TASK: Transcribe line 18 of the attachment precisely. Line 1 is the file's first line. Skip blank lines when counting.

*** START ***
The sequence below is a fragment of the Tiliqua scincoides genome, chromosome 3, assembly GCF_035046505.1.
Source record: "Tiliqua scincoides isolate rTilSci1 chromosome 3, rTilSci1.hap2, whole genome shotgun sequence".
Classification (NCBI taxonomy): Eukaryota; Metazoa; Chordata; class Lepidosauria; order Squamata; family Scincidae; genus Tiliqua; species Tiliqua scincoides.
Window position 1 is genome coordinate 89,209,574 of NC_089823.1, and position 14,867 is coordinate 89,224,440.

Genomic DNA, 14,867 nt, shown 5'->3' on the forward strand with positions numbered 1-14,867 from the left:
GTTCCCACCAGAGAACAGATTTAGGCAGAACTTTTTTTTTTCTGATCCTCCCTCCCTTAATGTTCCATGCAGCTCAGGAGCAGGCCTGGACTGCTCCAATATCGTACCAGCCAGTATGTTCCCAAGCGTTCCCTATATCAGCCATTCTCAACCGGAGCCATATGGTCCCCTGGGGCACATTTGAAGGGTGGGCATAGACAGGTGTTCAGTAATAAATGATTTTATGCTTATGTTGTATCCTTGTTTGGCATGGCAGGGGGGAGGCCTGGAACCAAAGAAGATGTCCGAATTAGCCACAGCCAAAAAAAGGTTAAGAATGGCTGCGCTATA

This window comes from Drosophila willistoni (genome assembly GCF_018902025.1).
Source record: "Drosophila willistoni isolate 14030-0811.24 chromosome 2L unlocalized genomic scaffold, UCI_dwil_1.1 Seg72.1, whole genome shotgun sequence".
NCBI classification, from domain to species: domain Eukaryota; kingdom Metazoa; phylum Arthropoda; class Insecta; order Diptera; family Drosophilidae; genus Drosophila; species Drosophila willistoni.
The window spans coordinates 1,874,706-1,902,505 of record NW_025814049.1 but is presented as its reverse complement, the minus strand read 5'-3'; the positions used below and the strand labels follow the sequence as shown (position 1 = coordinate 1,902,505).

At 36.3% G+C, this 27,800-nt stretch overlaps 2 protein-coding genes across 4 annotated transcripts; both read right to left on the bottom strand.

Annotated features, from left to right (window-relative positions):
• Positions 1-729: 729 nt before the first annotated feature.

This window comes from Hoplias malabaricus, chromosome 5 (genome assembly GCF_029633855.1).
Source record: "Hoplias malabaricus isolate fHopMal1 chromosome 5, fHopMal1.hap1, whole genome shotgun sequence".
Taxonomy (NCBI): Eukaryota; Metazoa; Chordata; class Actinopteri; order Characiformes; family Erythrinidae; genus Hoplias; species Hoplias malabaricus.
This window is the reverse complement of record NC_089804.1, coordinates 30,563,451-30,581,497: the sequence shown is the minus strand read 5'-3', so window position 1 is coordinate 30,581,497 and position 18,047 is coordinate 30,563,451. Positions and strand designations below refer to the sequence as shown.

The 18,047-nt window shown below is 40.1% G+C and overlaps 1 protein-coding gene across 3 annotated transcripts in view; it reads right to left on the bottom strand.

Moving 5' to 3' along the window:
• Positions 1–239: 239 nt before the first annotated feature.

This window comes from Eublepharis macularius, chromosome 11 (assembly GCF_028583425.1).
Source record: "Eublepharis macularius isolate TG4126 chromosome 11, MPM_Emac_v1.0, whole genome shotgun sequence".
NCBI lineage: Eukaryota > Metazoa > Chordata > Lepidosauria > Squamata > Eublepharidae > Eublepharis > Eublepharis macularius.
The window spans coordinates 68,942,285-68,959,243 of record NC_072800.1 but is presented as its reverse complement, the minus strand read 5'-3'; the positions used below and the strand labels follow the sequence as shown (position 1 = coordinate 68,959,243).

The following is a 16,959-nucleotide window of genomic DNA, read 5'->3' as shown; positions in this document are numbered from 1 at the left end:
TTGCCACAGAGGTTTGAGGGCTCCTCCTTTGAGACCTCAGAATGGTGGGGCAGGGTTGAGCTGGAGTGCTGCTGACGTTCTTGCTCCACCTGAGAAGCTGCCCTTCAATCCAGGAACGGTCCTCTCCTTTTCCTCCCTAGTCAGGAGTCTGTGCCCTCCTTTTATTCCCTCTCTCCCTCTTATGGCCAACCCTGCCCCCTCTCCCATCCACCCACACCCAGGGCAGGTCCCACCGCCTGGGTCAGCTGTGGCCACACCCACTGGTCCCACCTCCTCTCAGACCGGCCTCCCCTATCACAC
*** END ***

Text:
The 18,047-nt window shown below is 40.1% G+C and overlaps 1 protein-coding gene across 3 annotated transcripts in view; it reads right to left on the bottom strand.